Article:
Broadcast Industry Speaks Out - IABM Research Reveals Need for Certified Broadcast Qualification
Almost three quarters (73%) of recipients recognised the need for technical broadcast training and when asked about specific course requirements, almost a third of the sample group identified IT convergence as an area where education was most needed.
Specific topics such as networking, workflow management, audio training, the use and benefits of IP-based solutions for media broadcasting, media management skills, and multimedia skills were highlighted as being the most urgent areas with significant knowledge gaps.
Steve Warner, training manager, IABM says: “With the advancement of IT into the broadcast theatre the lines between the two arenas have blurred significantly. There is a wealth of talent in both industries but up until now there has been little cross-over. The result is that there are broadcast engineers with no specialist IT skills, and likewise, IT engineers with little or no broadcast knowledge.”
In response to the research findings, as well as feedback from its members, the IABM has designed and developed two new courses to meet the needs of the industry. Advanced Networking for Broadcast Engineers builds on the successful Network Essentials for Broadcast Engineers course and has a large practical component. It has been specifically designed to give delegates confidence in working with streaming video over IP networks. The second course, Video Systems and Applications, is targeted at a wider audience of engineers in production, operations, technical support, engineering and IT, and was developed specifically based on demands from the industry. The course addresses current issues from a range of perspectives and follows the current course, Broadcast Technology Workflows – The Fundamentals.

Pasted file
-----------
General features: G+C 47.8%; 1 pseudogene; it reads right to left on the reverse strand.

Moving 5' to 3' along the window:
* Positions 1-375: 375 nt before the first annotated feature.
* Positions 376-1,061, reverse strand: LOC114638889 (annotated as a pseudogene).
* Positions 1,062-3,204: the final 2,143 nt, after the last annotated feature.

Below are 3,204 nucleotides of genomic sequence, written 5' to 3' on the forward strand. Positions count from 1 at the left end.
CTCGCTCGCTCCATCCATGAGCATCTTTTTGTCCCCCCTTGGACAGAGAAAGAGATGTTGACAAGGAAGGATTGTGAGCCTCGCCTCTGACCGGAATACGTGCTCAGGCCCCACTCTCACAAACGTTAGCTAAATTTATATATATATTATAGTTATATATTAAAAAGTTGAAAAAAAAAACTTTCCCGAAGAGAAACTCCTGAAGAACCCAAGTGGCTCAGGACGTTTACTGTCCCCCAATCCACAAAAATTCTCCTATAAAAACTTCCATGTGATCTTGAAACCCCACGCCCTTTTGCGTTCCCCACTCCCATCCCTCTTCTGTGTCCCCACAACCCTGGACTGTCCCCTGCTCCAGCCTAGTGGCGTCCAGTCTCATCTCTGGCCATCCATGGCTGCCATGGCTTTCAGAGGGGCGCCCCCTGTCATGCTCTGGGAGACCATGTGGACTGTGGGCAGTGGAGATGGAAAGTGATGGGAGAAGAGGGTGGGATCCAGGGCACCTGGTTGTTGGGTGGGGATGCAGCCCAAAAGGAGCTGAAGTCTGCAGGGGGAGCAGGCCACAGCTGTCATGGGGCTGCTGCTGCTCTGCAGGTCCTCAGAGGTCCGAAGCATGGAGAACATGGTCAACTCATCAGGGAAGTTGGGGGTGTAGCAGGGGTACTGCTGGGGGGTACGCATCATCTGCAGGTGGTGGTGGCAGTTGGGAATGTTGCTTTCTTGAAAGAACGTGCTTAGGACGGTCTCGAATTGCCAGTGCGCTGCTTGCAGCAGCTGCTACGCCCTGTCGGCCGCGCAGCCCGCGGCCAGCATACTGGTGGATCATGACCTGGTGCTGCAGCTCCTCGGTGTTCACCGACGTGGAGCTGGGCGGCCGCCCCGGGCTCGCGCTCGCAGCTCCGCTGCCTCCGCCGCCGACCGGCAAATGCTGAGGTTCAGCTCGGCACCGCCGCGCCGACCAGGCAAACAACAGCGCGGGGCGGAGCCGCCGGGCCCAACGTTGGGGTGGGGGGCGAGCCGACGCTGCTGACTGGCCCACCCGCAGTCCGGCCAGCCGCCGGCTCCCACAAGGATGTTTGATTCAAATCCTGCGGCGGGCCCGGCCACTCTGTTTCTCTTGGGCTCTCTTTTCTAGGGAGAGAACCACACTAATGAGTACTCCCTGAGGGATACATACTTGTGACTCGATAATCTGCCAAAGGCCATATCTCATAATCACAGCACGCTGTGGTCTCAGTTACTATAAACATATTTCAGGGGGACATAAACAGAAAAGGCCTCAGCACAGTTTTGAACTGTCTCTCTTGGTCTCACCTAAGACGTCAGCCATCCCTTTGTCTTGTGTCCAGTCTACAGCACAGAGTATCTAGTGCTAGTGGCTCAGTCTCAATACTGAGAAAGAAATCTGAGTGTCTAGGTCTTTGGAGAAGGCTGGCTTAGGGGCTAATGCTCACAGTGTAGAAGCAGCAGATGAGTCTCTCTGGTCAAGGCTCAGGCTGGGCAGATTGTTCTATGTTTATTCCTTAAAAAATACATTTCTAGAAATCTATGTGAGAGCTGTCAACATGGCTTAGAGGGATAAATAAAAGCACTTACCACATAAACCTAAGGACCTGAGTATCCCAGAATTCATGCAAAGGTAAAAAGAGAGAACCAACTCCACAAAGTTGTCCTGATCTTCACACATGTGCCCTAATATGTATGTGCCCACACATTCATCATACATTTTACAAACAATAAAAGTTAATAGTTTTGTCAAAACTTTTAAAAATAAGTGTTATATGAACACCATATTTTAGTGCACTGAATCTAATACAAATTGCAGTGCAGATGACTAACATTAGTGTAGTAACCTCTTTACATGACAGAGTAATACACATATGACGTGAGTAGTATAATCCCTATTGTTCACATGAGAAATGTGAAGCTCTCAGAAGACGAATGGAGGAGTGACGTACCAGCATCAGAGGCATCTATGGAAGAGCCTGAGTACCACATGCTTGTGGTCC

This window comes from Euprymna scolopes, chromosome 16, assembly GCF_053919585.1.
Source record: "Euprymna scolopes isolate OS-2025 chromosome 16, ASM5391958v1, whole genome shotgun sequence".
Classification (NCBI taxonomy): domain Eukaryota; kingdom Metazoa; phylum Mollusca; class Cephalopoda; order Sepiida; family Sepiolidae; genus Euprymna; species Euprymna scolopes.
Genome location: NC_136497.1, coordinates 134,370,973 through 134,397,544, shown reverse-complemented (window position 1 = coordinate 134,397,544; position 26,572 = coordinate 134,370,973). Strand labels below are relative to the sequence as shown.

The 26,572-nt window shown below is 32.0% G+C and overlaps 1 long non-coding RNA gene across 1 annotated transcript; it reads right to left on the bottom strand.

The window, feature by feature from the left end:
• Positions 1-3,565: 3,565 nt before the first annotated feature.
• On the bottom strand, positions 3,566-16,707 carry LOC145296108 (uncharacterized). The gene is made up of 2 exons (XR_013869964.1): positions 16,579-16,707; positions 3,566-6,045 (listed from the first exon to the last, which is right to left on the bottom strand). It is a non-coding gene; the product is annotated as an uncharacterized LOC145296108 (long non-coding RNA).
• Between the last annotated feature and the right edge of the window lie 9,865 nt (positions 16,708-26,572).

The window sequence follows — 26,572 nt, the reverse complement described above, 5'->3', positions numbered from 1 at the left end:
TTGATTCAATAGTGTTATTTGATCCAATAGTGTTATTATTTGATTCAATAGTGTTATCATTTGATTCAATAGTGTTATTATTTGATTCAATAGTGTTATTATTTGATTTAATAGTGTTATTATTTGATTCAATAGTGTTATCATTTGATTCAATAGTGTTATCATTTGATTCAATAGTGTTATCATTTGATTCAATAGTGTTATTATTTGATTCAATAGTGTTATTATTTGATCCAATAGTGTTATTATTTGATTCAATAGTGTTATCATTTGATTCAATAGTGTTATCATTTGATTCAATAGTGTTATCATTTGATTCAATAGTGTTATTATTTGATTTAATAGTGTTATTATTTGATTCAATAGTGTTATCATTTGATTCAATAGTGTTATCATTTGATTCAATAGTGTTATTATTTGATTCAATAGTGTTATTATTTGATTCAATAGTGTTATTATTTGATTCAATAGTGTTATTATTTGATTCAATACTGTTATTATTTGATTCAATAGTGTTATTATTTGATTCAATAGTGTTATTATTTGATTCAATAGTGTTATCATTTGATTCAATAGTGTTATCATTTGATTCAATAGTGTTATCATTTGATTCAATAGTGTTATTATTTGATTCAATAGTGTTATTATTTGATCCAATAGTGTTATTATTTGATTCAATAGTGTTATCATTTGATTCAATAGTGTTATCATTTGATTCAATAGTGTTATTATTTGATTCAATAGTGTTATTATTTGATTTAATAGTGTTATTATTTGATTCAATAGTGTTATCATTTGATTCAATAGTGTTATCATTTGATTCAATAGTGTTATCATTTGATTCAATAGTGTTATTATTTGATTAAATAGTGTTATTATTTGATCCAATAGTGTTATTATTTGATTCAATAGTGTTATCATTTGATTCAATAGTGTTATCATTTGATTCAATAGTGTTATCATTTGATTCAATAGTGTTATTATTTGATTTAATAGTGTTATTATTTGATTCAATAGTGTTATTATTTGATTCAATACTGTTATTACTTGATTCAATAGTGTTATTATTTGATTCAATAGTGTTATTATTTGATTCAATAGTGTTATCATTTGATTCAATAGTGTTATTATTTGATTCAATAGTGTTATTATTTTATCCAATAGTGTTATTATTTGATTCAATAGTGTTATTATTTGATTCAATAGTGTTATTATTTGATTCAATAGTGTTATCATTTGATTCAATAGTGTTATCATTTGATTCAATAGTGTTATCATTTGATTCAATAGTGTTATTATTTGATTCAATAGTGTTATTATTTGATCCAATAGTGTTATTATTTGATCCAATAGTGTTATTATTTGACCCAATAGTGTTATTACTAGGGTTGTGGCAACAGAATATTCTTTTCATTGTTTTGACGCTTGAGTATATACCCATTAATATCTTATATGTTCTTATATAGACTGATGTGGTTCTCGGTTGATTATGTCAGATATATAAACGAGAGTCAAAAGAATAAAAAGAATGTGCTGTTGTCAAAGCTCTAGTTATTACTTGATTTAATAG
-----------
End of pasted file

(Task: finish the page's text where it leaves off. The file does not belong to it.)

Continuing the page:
In addition, the IABM is launching, in partnership with a well-established training provider, a series of non-technical courses aimed at developing soft skills, such as coaching, presenting and negotiating, using accelerated learning techniques. This supports the research results with a number of respondents identifying the need for these types of courses in addition to the technical options. “The research findings are definitely in line with the information and queries that we have been receiving from our members indicating that there is still a great requirement for training,” says Warner.
“Bodies like the IABM can assist in bridging this skills gap and we will continue to work with our members and the industry in general to develop courses that target those areas of need,” concludes Warner.
About the IABM:
The IABM, the International Association of Broadcasting Manufacturers, is the authoritative voice of the broadcast and media technology supply industry worldwide. Its wide range of services to members encompasses market research and intelligence, training, expert representation at standards bodies and broadcasting unions, executive networking opportunities, and preferential purchasing. A presence at every major broadcast tradeshow, the IABM also provides a valuable channel for communication among broadcast manufacturers, government, and regulatory bodies. Additional IABM activities include awards programs for innovation and scholarships designed to stimulate the development of the broadcast and electronic media industries on an international basis.